“I think once you hear this thing [and] you see the size of the motors compared with [the diesel engine block that was removed]; you look at the costs and at the numbers … People will tend to move more quickly.

“It’s great that [EPCA is] really taking the risk to do this. There needs to be more of it,” Stanway says.

EMC principal Michelle Keegan says: “It’s a smart risk around an industry that needs to change.

“We know this is the way forward.

“But I think even a couple of years ago, at the beginning of the Electric Mine Consortium, I jumped in the Bortana [utility] electric vehicle and I was convinced that electric vehicles are the way to go because they are quiet and you get that fast uptake [acceleration].

“You jump in this truck, and it’s the same.

“I really think that it does take that experience of being in the vehicle. You can learn a lot from [Clayton] and can get over the first hurdle. You get into the vehicle and I think you get across the next hurdle. And then the next one is going to site and running [the truck].”

Franklin self-funded the first EPCA battery truck in the belief that “we’ve got to get it out there, get it working, get it moving tonnes”.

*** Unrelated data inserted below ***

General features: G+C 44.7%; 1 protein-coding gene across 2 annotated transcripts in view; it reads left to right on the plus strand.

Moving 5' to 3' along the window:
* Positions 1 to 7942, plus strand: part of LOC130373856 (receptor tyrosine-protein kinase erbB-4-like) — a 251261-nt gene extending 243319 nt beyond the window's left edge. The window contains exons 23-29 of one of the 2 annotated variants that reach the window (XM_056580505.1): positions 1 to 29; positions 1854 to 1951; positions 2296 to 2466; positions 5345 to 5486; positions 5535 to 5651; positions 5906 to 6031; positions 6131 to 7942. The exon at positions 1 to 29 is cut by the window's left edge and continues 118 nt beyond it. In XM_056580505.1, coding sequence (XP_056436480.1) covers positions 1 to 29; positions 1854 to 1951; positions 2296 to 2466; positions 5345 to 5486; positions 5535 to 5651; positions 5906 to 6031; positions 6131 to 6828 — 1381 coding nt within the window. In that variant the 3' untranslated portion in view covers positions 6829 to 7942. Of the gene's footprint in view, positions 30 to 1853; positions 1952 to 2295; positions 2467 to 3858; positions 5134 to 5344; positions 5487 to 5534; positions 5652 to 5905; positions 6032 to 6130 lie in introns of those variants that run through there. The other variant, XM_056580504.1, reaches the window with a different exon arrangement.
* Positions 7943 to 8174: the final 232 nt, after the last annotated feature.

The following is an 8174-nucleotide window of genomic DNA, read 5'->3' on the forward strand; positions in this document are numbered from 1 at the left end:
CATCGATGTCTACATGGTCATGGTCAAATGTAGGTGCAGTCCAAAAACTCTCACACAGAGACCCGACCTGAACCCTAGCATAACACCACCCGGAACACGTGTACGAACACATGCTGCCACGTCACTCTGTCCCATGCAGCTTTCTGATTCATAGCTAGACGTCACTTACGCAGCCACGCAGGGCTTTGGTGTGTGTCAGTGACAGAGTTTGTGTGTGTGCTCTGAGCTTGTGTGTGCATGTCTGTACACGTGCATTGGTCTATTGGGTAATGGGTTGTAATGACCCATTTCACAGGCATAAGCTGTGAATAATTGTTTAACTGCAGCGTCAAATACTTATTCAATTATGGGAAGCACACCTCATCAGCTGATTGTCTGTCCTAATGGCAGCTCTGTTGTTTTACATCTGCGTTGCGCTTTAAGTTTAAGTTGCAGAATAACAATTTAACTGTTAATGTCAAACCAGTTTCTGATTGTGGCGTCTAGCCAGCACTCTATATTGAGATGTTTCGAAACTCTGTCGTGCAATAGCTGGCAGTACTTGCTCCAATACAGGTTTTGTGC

“Our pipeline [for] this size truck is 470 trucks.

EPCA founder Clayton Franklin: ‘Electrification of mines is about energy usage’

“We want to be able to do 80 a year out of this facility. With this facility here we would just keep punching out electric trucks.

“We’ve got to go from the 100t to the 150t. We’ve also got to do a loader. We’ve got to a grader, a dozer, a drill rig. But haulage is the first step and if we can solve haulage then that’s the bulk of [mine scope one] emissions sorted. The 100-150t truck is pretty straightforward.

“The truck runs for eight hours or can run for 12 hours [off battery power and charging].

“It’s a similar capex cost to buying a new diesel. It’s lower maintenance [and] lower operating cost. You can have a solar farm [to power a fleet]. It’s zero emissions.

“There’s nothing that stops you from taking up the technology.

“It’s not a race to be second. Do it now or you’re going to lose your competitive advantage.”

Franklin says a major Australian bank is prepared to provide finance for EPCA trucks via an operating lease.